For example, a teacher (typically in collaboration with colleagues) works on developing the technical expertise necessary to analyze assessment data to inform instructional planning. The second are about reaching down and supporting others’ efforts to meet their learning goals, such as when a principal’s plan includes developing structures and protocols for teachers to use in their data analysis work.
This does two amazing things for organizational learning. First, it creates opportunities for collaboration not only within but across different levels of the organization, flattening its structure. Teachers work with other teachers, instructional leaders, and students to meet their learning goals. This accelerates learning as everyone has the experience of being both teacher and learner, of leading and being led, setting goals, planning learning, and giving and receiving feedback.
Second, it creates genuine ownership. Within this structure, learning isn’t something that is ‘done to’ the learner; it is something the learner does for themselves with 360-degree support.
This model is especially powerful for the effect it can have on the development of building-level administrators. Typically principals work and learn in isolation from one another, without the opportunity to gather together to learn from their peers. Our model gathers principals together in communities of practice, collaborating around problems of practice. For example, we’ve brought principals together monthly to share videos of their coaching sessions with teachers. During these meetings, principals give one another feedback and reflect on their professional practice in a process that reflects the work they do with teachers—which in turn reflects the process that teachers use with students and that students use with one another.
Shifting Organizational Culture
Organizational culture has been defined as “the way we do things around here”. While we always want to recognize that all learners have unique needs and there are important distinctions between the ways adults and young people learn, we must remember that the broad strokes and big moves of learning—goal setting, assessment, feedback, and reflection—work regardless of the learning.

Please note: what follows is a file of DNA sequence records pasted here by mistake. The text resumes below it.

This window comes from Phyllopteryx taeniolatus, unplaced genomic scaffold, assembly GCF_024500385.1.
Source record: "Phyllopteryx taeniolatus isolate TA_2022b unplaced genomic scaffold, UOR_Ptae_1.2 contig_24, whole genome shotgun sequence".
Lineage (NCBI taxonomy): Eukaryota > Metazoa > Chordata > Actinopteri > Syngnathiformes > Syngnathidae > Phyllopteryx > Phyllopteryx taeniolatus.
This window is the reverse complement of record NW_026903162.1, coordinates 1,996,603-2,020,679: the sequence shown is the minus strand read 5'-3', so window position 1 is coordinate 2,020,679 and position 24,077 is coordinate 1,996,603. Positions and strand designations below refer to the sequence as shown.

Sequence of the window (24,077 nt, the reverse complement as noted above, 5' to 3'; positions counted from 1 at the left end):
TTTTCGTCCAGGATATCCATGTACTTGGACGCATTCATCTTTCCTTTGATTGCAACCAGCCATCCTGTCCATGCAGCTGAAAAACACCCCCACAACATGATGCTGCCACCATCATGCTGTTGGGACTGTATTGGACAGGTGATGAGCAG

As you think about professional learning in your school, these questions can help you evaluate your system:
Are our professional development plans designed to ensure compliance (by gathering hours and certificates) or are they designed to enable individuals to have ownership of their learning? Are they learning-centered rather than accountability-focused?
Do they create a culture of learning and establish a norm for how learning takes place? Do they inspire reflective practice and experimentation?
Do they allow for collaboration both across and within levels? Do they incorporate the flexibility to allow peers to gather together in communities of practice?
“Creativity follows mastery.” These are the words of Benjamin Bloom, who believed that learners are capable of incredible things if they have access to powerful learning environments. This is why we’ve chosen the name “Bloom” for our knowledge-sharing initiative. Bloom is all about our stake in helping to build the capacity of practitioners and leaders who work with our most marginalized youth to reimagine, recreate, redesign our models for learning–within schools and beyond. For us, this is fundamentally a matter of social justice. Reach out if you’d like to submit a guest post, or sign up for our monthly newsletter: [email protected].